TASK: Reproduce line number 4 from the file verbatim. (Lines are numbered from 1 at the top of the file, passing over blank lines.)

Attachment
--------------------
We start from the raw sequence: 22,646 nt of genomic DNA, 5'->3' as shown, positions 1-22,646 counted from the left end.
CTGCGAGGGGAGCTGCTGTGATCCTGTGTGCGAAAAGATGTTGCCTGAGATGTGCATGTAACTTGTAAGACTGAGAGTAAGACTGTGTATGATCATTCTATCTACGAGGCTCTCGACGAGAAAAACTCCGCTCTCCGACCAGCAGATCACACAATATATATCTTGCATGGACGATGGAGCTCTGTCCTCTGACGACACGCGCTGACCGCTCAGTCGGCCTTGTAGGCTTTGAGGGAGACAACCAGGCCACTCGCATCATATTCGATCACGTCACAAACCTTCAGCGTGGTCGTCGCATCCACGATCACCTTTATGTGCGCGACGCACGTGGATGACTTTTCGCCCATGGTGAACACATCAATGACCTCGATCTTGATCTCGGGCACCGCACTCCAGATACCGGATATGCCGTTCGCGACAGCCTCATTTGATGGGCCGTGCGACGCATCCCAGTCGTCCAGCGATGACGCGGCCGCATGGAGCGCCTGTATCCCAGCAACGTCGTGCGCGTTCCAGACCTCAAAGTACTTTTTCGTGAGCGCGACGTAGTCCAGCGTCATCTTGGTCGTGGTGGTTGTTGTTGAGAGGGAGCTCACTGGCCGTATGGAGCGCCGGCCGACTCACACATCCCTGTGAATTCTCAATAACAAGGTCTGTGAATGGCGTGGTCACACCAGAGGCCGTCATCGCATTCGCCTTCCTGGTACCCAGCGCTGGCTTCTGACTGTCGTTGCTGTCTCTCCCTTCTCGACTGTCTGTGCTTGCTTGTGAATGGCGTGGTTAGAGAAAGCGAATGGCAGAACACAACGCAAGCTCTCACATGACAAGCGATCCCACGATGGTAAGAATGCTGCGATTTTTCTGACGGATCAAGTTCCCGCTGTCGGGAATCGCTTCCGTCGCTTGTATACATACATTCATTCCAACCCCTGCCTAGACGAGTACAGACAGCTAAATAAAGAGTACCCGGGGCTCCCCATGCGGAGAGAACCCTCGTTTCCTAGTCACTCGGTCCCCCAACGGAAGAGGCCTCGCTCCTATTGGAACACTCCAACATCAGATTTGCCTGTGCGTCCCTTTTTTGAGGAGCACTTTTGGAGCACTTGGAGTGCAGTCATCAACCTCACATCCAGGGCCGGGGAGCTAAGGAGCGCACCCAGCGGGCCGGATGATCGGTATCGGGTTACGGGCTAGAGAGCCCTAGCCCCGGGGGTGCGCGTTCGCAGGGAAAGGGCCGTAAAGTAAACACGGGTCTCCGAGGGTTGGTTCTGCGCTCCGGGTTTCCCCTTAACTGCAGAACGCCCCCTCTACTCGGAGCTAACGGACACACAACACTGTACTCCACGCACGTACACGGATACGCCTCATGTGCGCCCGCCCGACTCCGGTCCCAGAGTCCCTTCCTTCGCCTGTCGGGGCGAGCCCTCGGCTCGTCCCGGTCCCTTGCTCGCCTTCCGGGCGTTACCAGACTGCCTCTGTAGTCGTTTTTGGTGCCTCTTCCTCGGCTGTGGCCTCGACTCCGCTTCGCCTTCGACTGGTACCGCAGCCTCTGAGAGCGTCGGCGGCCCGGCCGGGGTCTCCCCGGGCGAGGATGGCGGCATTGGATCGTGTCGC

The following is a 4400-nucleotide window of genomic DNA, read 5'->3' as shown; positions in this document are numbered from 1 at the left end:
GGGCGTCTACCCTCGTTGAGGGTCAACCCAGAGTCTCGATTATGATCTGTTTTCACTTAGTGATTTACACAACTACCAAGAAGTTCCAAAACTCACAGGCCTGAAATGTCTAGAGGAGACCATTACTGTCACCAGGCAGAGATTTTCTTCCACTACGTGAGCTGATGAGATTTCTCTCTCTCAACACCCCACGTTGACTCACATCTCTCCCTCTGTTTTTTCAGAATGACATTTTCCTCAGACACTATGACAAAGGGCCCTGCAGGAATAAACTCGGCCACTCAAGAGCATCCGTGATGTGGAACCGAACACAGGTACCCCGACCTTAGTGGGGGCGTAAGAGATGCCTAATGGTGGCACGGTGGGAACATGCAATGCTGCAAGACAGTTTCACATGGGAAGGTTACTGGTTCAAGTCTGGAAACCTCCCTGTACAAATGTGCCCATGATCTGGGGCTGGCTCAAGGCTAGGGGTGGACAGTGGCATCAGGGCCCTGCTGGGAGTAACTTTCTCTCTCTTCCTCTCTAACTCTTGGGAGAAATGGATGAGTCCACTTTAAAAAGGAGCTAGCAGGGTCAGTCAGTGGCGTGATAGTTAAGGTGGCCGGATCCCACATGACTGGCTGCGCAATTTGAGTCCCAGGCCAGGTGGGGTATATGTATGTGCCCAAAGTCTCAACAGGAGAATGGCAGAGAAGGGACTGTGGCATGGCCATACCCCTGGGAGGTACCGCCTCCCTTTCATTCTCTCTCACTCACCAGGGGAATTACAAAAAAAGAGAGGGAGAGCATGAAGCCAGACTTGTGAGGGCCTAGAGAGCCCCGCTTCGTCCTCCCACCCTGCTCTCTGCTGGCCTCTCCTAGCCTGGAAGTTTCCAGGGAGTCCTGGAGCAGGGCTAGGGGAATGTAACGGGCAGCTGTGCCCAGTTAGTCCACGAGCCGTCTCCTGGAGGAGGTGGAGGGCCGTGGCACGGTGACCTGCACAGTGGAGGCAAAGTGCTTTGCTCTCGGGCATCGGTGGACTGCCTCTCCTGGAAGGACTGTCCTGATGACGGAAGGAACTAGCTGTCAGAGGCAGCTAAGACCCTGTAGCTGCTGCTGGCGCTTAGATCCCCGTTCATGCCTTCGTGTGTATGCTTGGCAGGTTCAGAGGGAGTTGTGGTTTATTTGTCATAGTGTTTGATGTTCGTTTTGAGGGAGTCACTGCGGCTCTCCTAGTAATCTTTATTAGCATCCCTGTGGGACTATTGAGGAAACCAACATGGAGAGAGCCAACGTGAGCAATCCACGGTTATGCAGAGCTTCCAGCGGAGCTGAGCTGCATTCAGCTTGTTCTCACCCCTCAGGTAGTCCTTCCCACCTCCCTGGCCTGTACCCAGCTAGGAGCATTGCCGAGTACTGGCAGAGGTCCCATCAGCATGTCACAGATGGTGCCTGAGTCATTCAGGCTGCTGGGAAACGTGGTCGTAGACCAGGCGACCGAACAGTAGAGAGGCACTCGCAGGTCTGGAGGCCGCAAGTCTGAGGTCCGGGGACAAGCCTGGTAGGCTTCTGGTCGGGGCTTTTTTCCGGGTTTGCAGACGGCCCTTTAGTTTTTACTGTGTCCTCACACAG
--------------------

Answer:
GGGCGTCTACCCTCGTTGAGGGTCAACCCAGAGTCTCGATTATGATCTGTTTTCACTTAGTGATTTACACAACTACCAAGAAGTTCCAAAACTCACAGGCCTGAAATGTCTAGAGGAGACCATTACTGTCACCAGGCAGAGATTTTCTTCCACTACGTGAGCTGATGAGATTTCTCTCTCTCAACACCCCACGTTGACTCACATCTCTCCCTCTGTTTTTTCAGAATGACATTTTCCTCAGACACTATGACAAAGGGCCCTGCAGGAATAAACTCGGCCACTCAAGAGCATCCGTGATGTGGAACCGAACACAGGTACCCCGACCTTAGTGGGGGCGTAAGAGATGCCTAATGGTGGCACGGTGGGAACATGCAATGCTGCAAGACAGTTTCACATGGGAAGGTTACTGGTTCAAGTCTGGAAACCTCCCTGTACAAATGTGCCCATGATCTGGGGCTGGCTCAAGGCTAGGGGTGGACAGTGGCATCAGGGCCCTGCTGGGAGTAACTTTCTCTCTCTTCCTCTCTAACTCTTGGGAGAAATGGATGAGTCCACTTTAAAAAGGAGCTAGCAGGGTCAGTCAGTGGCGTGATAGTTAAGGTGGCCGGATCCCACATGACTGGCTGCGCAATTTGAGTCCCAGGCCAGGTGGGGTATATGTATGTGCCCAAAGTCTCAACAGGAGAATGGCAGAGAAGGGACTGTGGCATGGCCATACCCCTGGGAGGTACCGCCTCCCTTTCATTCTCTCTCACTCACCAGGGGAATTACAAAAAAAGAGAGGGAGAGCATGAAGCCAGACTTGTGAGGGCCTAGAGAGCCCCGCTTCGTCCTCCCACCCTGCTCTCTGCTGGCCTCTCCTAGCCTGGAAGTTTCCAGGGAGTCCTGGAGCAGGGCTAGGGGAATGTAACGGGCAGCTGTGCCCAGTTAGTCCACGAGCCGTCTCCTGGAGGAGGTGGAGGGCCGTGGCACGGTGACCTGCACAGTGGAGGCAAAGTGCTTTGCTCTCGGGCATCGGTGGACTGCCTCTCCTGGAAGGACTGTCCTGATGACGGAAGGAACTAGCTGTCAGAGGCAGCTAAGACCCTGTAGCTGCTGCTGGCGCTTAGATCCCCGTTCATGCCTTCGTGTGTATGCTTGGCAGGTTCAGAGGGAGTTGTGGTTTATTTGTCATAGTGTTTGATGTTCGTTTTGAGGGAGTCACTGCGGCTCTCCTAGTAATCTTTATTAGCATCCCTGTGGGACTATTGAGGAAACCAACATGGAGAGAGCCAACGTGAGCAATCCACGGTTATGCAGAGCTTCCAGCGGAGCTGAGCTGCATTCAGCTTGTTCTCACCCCTCAGGTAGTCCTTCCCACCTCCCTGGCCTGTACCCAGCTAGGAGCATTGCCGAGTACTGGCAGAGGTCCCATCAGCATGTCACAGATGGTGCCTGAGTCATTCAGGCTGCTGGGAAACGTGGTCGTAGACCAGGCGACCGAACAGTAGAGAGGCACTCGCAGGTCTGGAGGCCGCAAGTCTGAGGTCCGGGGACAAGCCTGGTAGGCTTCTGGTCGGGGCTTTTTTCCGGGTTTGCAGACGGCCCTTTAGTTTTTACTGTGTCCTCACACAG